As we age, the chances of suffering from protrusions or herniated discs in our spine increase, regardless of whether or not they cause symptoms. In fact, if we were to evaluate 100 people in their 40s, 50s, 60s and 70s, to give an example, we would observe that many of them have some of the aforementioned conditions and that a good percentage of them carry out their daily and sports activities normally.
It is clear that a sedentary life predisposes you to suffer from this type of back ailment, regardless of whether you feel pain or not, but keep in mind that the simple fact of turning years increases the chances that it will end up happening at some point.
In this article we want to anticipate this and explain the best exercises to strengthen your back that you can take into account if you are over 40 years oldyou already have a strong back and you want to keep it that way.
Romanian deadlift or good morning
The Romanian deadlift and the good morning share the same mechanics at the hip level, that is, the movement is the same but the spinal demands are higher on the good morning.
What we are looking for with these exercises is to cause our spine, especially the lumbar spine, to tend to flex. Our job is to prevent it by keeping the spine neutral.
Ideally, start with the Romanian deadlift, where the bar is closer to your center of gravity. When we are really strong in this movement we can choose to try the good morning. Good morning is more demanding because when supporting the bar on the shoulders, as in a squat, the horizontal distance between it and our center of gravity is greater, and therefore the lever arm on our lumbar spine is also greater.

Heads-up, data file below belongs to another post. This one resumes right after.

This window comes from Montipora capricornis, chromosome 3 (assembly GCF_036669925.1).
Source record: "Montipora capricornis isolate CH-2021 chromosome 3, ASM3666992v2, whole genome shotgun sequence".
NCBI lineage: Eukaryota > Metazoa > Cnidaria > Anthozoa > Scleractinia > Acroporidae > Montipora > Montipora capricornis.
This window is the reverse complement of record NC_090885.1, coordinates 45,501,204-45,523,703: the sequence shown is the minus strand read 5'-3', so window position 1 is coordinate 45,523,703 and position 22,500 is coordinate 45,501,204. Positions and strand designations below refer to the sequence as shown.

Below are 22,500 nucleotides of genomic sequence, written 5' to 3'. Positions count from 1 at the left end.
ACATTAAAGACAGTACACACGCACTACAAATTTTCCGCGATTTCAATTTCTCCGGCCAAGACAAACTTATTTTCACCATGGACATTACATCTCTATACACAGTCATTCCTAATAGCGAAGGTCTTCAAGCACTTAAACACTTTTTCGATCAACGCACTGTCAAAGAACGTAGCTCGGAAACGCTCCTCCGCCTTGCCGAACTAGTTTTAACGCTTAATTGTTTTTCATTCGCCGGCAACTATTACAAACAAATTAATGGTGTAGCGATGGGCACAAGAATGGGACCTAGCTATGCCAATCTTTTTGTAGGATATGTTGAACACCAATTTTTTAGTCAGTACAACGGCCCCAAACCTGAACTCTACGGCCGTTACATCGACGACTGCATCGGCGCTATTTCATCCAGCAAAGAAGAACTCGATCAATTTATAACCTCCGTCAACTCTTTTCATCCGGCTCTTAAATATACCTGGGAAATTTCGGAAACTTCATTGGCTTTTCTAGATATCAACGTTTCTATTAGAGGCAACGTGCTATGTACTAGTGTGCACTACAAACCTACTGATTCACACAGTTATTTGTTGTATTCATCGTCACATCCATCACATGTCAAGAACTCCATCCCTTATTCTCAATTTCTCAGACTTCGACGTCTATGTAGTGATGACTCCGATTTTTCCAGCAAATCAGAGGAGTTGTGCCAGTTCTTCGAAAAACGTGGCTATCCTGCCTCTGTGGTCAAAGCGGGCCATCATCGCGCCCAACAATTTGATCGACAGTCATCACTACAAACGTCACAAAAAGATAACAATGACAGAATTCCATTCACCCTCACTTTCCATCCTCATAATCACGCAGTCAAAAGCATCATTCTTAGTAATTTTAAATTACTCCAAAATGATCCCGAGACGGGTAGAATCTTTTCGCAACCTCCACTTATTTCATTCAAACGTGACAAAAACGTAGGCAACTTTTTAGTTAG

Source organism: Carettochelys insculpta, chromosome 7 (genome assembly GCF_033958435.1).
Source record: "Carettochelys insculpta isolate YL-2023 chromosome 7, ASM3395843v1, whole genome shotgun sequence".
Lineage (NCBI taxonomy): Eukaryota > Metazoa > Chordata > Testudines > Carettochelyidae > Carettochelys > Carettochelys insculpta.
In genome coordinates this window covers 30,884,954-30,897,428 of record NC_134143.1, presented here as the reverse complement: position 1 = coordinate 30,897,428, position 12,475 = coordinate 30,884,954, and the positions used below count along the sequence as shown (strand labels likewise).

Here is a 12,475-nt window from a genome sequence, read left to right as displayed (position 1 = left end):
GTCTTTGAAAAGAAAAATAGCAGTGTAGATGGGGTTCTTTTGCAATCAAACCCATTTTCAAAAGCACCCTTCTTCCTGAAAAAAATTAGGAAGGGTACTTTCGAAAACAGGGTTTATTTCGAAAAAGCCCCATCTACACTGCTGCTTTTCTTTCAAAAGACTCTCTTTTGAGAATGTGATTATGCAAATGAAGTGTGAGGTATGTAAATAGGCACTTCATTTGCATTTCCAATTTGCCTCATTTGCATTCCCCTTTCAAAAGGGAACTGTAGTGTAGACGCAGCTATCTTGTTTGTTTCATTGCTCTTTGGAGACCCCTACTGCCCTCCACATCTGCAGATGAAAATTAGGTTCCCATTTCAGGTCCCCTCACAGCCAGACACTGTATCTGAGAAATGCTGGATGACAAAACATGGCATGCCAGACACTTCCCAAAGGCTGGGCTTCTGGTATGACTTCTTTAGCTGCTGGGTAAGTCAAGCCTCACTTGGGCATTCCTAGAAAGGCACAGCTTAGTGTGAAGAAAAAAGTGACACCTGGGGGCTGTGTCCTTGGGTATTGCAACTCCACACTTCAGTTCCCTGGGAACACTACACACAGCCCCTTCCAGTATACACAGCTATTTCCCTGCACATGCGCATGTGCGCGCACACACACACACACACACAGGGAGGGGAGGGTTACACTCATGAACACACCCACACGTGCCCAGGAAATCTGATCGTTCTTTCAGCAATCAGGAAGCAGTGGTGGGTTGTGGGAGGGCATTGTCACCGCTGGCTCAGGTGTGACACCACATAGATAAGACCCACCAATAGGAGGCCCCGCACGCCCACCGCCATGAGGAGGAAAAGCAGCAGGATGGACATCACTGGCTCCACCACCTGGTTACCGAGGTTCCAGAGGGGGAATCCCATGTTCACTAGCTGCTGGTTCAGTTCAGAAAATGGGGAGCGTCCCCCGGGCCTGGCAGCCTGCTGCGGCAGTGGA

The Jefferson curl looks for the opposite of the previous ones. Here, under controlled load and conditions, we are going to look for precisely a small bend in the spine. Exposing the lumbar spine to small degrees of flexion can be positive for adapting the tissues to future situations in which this occurs, such as bending down to pick up your grandchildren from the ground.
The important thing in this movement is to go flexing the spine slowly, vertebra by vertebra and from top to bottomas if you rolled up on yourself.
Waiter’s walk lunge
Finally we have an exercise that probably catches your attention. With the previous exercises we covered the back in a sagittal plane, that is, before flexion and extension movements. Now we want to cover it in its frontal plane, that is, before lateral flexion movement of the spine.
We could include exercises like the side plank, which is very easy, or the farmer’s walk, which is also easy. However, we wanted to go further and explain an exercise that achieves the same thing but requires more control.
The movement is simple. We simply have to perform strides, either moving forward or on the spot, but holding a load either above our head with an outstretched arm or on our shoulders as in the video. We can use bags, kettlebells, dumbbells or even backpacks. The key is not to let our spine lean to one side.
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Images | istock
Videos | Nuffield Health, Emmet Louis, The Active Life